(1) writings in prose or verse
(2) written works, especially those considered of superior or lasting artistic merit
Origin - late Middle English (in the sense ‘knowledge of books’): via French from Latin litteratura, from littera (see letter).
For some reason, the difference between literature considered worthwhile and literature not considered worthwhile has been making the social media rounds over the last couple of days.
First, the magazine Bon Appétit made the mistake of posting this tweet on Twitter:
Nothing like insulting all us romance writers and readers who cook. And really, Bon Appétit? Slut shaming? After how many millions of people read Fifty Shades of Gray openly and publicly with the ORIGINAL COVER!
Bon Appétit has since changed the post:
Say it with yet again, ladies and gentlemen: THE INTERNET IS FOREVER!
Hybrid writer Bob Mayer then blogged about an NYT opinion piece that debated whether elitism or populism is more harmful to the arts. After reading the piece, I have to agree with Bob. The initial premise is like asking which smells worse: dog farts or cat farts.
And yesterday morning, Kris Rusch talked about the same issue in her weekly business blog. Ms. Rusch compared the indie revolution with the post-WWII increase in paperback publishers. The question she proposed: was there such a thing as a "good" book or a "bad" book?
To answer Ms. Rusch's question: no, I don't think there's any such thing as a "good" or "bad" book. Oh, sure, there may be a difference between technically good or bad writing.
For example, look at how Yoda talks in the Star Wars. Standard English generally follows the subject-verb-object rule. Yet, Yoda's speech pattern generally uses object-subject-verb order.
Truly wonderful, the mind of a child is.
Now if everyone in Star Wars spoke like Yoda, the writer can be properly castigated for abusing the English language, i.e. bad writing. However, Yoda's speech pattern emphasizes his alien-ness. This isn't a guy who thinks like the rest of us, so it's actually an example of good writing. The writer breaks the rules on purpose to create a specific effect in the consumer.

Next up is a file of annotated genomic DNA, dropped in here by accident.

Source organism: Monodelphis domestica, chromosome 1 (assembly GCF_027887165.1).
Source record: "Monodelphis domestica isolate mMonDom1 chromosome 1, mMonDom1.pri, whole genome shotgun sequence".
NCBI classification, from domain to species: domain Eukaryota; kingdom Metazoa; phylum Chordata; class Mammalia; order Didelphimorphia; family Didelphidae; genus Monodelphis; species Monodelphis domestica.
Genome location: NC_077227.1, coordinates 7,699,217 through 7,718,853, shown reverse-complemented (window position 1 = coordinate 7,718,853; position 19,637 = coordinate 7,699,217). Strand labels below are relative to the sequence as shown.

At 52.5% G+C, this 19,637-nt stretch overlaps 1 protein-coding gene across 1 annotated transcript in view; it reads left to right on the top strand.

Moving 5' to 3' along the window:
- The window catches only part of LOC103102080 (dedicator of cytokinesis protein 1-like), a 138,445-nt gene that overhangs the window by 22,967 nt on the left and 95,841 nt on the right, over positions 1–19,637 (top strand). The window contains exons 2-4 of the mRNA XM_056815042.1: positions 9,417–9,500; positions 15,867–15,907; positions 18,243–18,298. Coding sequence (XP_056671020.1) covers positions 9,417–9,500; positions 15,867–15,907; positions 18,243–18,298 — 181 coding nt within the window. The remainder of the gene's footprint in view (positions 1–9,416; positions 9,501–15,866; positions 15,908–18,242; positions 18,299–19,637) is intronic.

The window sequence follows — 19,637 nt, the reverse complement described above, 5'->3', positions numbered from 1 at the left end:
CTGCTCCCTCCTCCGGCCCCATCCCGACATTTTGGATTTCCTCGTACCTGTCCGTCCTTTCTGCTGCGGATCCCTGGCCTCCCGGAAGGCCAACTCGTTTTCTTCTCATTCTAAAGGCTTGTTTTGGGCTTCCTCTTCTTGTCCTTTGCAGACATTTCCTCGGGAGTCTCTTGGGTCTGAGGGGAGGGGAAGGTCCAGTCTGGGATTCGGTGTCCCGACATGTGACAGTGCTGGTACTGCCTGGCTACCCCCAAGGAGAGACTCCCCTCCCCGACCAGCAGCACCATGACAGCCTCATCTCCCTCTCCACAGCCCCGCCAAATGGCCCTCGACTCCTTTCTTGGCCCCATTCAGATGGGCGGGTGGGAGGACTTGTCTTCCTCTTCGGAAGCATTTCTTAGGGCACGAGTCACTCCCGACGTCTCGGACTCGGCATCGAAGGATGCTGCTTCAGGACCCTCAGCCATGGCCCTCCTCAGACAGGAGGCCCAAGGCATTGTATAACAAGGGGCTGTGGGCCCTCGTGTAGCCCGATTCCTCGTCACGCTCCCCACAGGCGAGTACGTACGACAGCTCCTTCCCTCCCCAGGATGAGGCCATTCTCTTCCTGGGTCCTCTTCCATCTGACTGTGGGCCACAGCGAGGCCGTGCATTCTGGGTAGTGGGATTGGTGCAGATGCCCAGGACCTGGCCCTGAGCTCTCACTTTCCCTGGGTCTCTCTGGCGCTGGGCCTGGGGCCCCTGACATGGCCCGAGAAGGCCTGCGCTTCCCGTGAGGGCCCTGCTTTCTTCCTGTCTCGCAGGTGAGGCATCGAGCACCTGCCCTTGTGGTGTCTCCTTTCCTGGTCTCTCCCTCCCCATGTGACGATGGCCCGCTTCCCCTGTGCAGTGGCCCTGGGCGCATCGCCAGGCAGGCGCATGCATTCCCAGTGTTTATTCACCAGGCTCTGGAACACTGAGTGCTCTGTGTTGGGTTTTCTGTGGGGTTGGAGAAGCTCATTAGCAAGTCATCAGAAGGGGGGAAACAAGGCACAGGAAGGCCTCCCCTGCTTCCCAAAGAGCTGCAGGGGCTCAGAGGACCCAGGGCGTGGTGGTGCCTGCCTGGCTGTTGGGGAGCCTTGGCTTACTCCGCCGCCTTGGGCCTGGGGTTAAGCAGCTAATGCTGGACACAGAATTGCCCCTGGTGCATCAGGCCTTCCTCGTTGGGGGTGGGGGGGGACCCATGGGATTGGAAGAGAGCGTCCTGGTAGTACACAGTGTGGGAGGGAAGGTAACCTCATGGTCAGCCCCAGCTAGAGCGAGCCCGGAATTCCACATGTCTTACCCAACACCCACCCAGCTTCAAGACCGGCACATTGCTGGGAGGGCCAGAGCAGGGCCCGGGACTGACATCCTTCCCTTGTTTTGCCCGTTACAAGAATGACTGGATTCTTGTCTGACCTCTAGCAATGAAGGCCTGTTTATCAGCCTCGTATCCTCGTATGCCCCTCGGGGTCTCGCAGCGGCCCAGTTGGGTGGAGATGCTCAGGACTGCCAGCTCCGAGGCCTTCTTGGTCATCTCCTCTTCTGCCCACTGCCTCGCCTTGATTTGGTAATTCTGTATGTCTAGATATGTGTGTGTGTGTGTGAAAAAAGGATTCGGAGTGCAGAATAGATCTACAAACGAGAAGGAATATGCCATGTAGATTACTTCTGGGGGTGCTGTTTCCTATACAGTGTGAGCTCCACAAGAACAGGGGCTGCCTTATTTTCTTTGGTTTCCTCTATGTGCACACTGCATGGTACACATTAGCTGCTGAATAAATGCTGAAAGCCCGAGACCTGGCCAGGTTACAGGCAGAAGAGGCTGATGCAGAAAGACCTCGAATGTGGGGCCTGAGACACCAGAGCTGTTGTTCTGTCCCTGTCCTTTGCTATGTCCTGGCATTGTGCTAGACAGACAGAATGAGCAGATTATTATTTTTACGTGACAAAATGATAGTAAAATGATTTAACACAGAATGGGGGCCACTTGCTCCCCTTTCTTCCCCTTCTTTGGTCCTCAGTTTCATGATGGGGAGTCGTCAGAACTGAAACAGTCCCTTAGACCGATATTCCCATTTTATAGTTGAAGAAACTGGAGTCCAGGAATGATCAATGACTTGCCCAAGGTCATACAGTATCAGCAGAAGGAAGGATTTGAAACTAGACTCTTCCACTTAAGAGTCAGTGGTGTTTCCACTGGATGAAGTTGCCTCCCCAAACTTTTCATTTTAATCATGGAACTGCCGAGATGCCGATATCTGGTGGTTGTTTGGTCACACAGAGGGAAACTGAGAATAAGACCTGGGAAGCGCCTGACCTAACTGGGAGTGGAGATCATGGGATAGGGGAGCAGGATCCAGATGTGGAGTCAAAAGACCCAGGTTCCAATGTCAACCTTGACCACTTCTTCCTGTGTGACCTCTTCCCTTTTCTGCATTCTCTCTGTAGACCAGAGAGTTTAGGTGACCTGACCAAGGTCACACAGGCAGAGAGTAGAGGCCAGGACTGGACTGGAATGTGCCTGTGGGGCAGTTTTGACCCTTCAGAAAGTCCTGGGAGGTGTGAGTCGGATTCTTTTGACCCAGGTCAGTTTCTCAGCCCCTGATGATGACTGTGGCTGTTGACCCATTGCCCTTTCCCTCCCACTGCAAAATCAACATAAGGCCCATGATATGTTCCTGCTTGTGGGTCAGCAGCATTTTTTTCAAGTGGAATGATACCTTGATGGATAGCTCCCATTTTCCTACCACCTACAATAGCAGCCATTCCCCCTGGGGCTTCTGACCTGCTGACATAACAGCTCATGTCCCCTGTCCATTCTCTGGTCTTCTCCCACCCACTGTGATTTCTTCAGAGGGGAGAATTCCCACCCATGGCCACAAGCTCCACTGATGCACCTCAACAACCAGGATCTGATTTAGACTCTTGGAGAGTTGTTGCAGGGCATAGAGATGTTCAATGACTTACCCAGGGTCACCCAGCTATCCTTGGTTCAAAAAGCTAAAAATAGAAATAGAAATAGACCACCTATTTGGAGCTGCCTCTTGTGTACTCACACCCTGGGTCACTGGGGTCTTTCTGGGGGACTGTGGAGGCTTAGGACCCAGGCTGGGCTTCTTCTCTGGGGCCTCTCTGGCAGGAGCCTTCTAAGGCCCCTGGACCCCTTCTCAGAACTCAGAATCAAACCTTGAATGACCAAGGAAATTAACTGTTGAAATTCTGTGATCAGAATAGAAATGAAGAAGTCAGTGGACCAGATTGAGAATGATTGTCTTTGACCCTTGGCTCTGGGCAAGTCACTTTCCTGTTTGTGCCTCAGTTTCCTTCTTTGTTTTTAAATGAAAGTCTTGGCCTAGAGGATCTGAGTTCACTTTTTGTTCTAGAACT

But when someone breaks down stories, or in this case books, into "good" and "bad" categories, it comes from their desire for power and control.
The actually reasons for desiring this control vary. The Bon Appétit issue stems from "good" girls cook for their men, whereas "bad" girls read smutty books, i.e. the desire to control female sexuality.
Trad publishers have lost a great deal of control in the industry. They are losing a ton of money for three reasons:
1) some writers who were trad published no longer submit manuscripts to them and are making money by going indie,
2) some writers have never submitted to them, and
3) some writers submitting to them haven't reached the technical proficiency need yet.
As a result, trad publishers claim that indie books aren't quality because they haven't been properly vetted.
Since the same corporations that own the big trad publishers also own the newspapers and magazines that do a lot of reviewing, things like the opinion piece in the NYT get published in order to shame readers into reading the "good" books, i.e. the same books our co-workers are publishing.
And then there's the moral police, screaming "Think of the children!"
My feeling is if you really want kids to read, give them something that interests them. I learned to read thanks to Dr. Seuss and Stan Lee. How many of moral police would be screaming about what a bad example the Cat in the Hat would be?
However, I would counter that Spider-man's "With great power comes great responsibility" would trump any bad cat influence I suffered.
Deep down though, the people who want to control what you read really want to control how you think.
Don't let them!
(And I'd be the first one to tell you to read Fifty Shades of Gray as many times as you want. ☺ )